Student Debt

Top 10 List
We’ve updated our Top 10 List of student loan tips for students preparing to graduate and enter “the real world.” Many students are looking at their student loans more closely now than they ever have before, and wondering how they will handle the burden. Our tips can help young people keep payments affordable, avoid fees and extra interest costs, and protect their credit rating. Click here to read the Top 10 List

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The Project on Student Debt has created a Facebook group, which we're using to promote the Income-Based Repayment and Public Service Loan Forgiveness programs. Income-Based Repayment becomes available on July 1, so we’re spreading the word about this new federal program and IBRinfo in every way we can. The Project's Facebook group is not only a way to raise awareness about our work, but a forum for borrowers to ask questions about their student loan debt or share their stories. Join us on Facebook Visit IBRinfo.org and tell your friends

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The Institute for College Access & Success' acting president Lauren Asher appears on CNN's American Morning.

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It's a new year with a new administration in Washington, and the dire economic situation has made college affordability a top concern for policymakers and consumers alike. Our new policy agenda for 2009 aims to limit the growth and risks of student debt by increasing grant aid, strengthening consumer protections, and ensuring easy access to new affordable repayment options.

The Project on Student Debt's current priorities include:

  • Increase access to need-based grant aid
  • Strengthen consumer protections for private student loan borrowers
  • Ensure easy access to Income-Based Repayment and Public Service Loan Forgiveness

Read the policy agenda in its entirety here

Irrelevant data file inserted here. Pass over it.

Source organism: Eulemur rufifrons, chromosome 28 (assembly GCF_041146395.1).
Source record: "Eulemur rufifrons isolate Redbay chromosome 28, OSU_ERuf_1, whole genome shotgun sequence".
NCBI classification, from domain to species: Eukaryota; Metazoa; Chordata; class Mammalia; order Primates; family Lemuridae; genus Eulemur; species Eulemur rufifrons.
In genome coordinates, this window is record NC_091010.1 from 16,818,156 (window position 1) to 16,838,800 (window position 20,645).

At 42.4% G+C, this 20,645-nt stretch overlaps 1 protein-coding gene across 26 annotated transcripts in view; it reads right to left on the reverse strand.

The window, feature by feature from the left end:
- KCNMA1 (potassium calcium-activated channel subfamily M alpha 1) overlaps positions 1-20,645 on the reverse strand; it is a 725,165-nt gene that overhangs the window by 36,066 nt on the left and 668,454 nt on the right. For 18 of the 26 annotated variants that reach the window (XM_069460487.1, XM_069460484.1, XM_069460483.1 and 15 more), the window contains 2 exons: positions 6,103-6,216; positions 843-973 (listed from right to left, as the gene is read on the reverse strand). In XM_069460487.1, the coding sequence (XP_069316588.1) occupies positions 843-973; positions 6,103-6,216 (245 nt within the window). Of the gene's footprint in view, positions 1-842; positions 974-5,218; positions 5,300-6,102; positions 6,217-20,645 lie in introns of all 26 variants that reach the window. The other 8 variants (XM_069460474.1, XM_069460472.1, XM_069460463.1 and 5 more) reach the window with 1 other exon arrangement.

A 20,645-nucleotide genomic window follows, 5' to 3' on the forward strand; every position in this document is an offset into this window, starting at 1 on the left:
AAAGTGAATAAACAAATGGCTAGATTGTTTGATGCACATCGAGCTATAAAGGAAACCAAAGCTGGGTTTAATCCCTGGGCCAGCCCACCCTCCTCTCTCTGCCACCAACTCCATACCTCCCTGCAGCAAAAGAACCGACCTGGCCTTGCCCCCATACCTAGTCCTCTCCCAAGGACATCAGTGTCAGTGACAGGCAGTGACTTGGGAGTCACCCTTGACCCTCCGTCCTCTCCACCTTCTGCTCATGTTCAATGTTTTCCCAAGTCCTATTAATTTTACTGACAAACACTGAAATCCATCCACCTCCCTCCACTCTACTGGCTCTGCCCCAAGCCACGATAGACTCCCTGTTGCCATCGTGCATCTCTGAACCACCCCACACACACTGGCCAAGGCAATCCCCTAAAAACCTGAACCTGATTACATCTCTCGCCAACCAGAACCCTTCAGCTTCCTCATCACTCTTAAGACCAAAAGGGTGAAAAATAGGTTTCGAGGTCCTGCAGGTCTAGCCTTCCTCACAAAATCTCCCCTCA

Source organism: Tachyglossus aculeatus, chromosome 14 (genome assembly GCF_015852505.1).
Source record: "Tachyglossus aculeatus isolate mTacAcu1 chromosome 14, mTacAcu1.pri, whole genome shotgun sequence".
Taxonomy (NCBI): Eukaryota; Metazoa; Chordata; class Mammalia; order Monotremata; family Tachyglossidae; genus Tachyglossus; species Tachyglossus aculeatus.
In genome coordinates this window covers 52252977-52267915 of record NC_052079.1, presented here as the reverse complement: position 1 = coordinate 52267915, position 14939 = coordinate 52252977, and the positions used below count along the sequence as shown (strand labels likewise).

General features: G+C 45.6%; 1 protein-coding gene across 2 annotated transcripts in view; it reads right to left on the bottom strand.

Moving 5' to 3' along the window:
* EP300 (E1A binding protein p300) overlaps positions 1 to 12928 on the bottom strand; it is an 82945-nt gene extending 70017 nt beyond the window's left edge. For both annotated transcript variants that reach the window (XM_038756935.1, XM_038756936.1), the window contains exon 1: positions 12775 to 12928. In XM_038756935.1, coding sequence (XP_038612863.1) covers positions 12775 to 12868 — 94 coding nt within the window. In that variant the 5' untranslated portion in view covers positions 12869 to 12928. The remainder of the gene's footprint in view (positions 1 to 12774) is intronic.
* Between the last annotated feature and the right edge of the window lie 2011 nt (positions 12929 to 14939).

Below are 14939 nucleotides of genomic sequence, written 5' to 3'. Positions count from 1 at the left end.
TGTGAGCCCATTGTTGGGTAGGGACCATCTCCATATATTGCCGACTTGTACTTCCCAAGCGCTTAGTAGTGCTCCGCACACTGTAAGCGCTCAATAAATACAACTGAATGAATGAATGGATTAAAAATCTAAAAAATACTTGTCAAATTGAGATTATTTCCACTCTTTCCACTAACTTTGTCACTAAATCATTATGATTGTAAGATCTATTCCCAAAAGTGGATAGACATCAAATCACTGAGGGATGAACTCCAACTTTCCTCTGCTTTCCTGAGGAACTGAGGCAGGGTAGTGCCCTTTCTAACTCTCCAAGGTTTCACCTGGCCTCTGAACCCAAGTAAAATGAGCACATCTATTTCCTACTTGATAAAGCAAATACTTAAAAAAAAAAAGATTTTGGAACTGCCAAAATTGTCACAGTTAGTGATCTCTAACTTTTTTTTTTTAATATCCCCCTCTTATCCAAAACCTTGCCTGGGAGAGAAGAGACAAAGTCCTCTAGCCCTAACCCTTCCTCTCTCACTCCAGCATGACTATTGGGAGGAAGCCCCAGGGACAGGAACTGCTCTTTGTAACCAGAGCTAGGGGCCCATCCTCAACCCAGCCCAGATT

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By Lauren Asher, Vice President

In Monday's New York Times article about a new state student loan program for New York, a spokesperson for Governor Paterson's budget office said, "One of the big problems in the student loan program is that it is drying up. People who were able to get loans last year can’t get them this year." This kind of misleading statement encourages students and parents – already rattled about how to pay for college – to believe they’ll have trouble getting the most common and affordable type of student loan: a federal loan. In fact, federal student loans remain fully available to all eligible students and parents.

The New York program will encourage undergraduates to borrow up to a stunning $50,000 in state loans, even though dependent undergraduates can already borrow up to a total $31,000 in federal Stafford loans. These federal loans have lower interest rates than the New York loans and come with significant borrower protections and guaranteed access to affordable repayment options.

While it is true that the availability of private student loans has declined due to changes in the broader financial markets, only 8% of the undergraduate class of 2007 used private loans, and an estimated 40% of them had not maximized their federal borrowing options first.

If the goal of the new loan program is to make college more affordable, it misses the mark. Nationally, more than two-thirds of students who graduate from four-year colleges already carry an average of about $22,000 in student loan debt – with similar numbers for New York state. Struggling students should not be burdened with more debt, which will leave them even less able to buy a home, support a family, or save for retirement when the economy picks up again. Instead, tough economic times require states and the federal government to invest in higher education in ways that reduce the need to borrow.